It’s been a couple of weeks since the sudden passing of one of my favorite mentors, Dick Wagner. Most people outside the financial world haven’t heard of him. Dick’s influence on the public came from behind the scenes, through financial professionals.
“Professional” was an operative word with Dick. Trained as a lawyer, he asked what it meant for the financial advice business to be less like an industry and more like a profession.
His standards for this distinction were high. An industry member needs knowledge of products – how they are made, how they are used, who should use them and who shouldn’t. A profession requires a broader awareness. It would study history, economics, math, literature, political science, psychology, natural science, etc. – in other words, the liberal arts. He proposed a new discipline – “Finology.” Finology would study not only how money is created and changes hands, but its far-ranging effects.
Dick called money “the most powerful secular force on the planet” because he knew how it affects our individual, family, community, country, and global lives. Who but a professional should be entrusted with this force? Professionals by definition have a knowledge advantage which carries great responsibility. Along with that is great potential for abuse. In a profession like medicine, or law, or accounting, often customers don’t know how to compare or judge competence. The services provided in a profession are intimate, personal, and often life-changing. Because of this, most customers prefer some level of trust, but don’t know how to judge that, either.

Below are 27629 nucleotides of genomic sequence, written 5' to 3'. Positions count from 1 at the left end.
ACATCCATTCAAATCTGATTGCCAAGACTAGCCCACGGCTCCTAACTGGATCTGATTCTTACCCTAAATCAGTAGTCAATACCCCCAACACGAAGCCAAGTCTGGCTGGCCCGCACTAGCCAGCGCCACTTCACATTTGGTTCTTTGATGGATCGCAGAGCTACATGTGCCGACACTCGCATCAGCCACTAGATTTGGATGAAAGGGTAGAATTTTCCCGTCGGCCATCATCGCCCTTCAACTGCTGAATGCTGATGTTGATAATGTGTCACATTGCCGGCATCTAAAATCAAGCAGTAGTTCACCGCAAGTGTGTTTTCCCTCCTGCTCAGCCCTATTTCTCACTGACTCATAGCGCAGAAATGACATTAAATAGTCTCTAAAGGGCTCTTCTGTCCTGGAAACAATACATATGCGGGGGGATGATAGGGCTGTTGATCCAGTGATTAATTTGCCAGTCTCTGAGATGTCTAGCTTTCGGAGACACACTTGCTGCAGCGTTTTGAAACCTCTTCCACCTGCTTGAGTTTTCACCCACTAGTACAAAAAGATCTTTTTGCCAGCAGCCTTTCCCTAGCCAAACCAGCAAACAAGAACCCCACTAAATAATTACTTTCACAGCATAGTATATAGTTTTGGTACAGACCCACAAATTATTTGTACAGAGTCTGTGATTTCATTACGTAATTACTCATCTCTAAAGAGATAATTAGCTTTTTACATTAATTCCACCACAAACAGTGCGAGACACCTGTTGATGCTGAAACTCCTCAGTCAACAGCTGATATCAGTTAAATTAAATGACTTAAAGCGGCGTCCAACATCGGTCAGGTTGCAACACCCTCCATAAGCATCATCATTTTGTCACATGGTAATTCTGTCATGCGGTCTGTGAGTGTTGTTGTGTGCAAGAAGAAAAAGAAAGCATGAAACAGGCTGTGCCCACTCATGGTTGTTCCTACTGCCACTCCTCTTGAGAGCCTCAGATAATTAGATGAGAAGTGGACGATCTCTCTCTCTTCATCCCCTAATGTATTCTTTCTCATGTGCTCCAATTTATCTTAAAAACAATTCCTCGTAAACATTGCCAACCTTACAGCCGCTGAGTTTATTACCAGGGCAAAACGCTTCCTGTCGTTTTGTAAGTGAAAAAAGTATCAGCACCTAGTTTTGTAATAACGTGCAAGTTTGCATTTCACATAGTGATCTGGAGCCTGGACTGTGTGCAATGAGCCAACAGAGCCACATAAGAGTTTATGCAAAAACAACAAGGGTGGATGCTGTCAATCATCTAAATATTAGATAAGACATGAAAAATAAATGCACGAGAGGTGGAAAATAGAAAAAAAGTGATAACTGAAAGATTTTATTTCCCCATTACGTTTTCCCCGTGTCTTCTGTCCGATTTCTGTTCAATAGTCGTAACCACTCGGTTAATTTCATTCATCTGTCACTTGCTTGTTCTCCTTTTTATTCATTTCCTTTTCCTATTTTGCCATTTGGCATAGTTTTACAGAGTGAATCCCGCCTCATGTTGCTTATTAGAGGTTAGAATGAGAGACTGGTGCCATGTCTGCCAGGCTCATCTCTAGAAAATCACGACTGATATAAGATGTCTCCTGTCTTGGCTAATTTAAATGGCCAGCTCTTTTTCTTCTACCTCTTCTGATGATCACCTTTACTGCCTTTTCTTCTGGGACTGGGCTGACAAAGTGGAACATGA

Thus the need for standards. Medicine, law, and accounting all have them. They evolve over time. Finance is working on it, but it’s still dominated by manufacturer representatives. It’s still an industry.
Yet more than a few members have chosen to follow the same path of Dick Wagner – the path to professionalism. How would you know if you’re talking to one? Here are several clues:
1) They sign a fiduciary oath to always act in the client’s best interest.
2) They seek to achieve the most rigorous certifications.
3) They are constant learners who often become their peers’ mentors and teachers.
4) They remain open-minded to new ideas.
5) They see their advice as reflecting on their competence, their character, and their credential.
6) When they are present with their peers, there is cameraderie in the room, not cut-throat competition.
When Dick Wagner was in the room, I felt my best, and the best of my emerging profession, was yet to come. He held the torch of professional standards high. He inspired confidence and courage. I carry that spirit now, no matter what room I am in.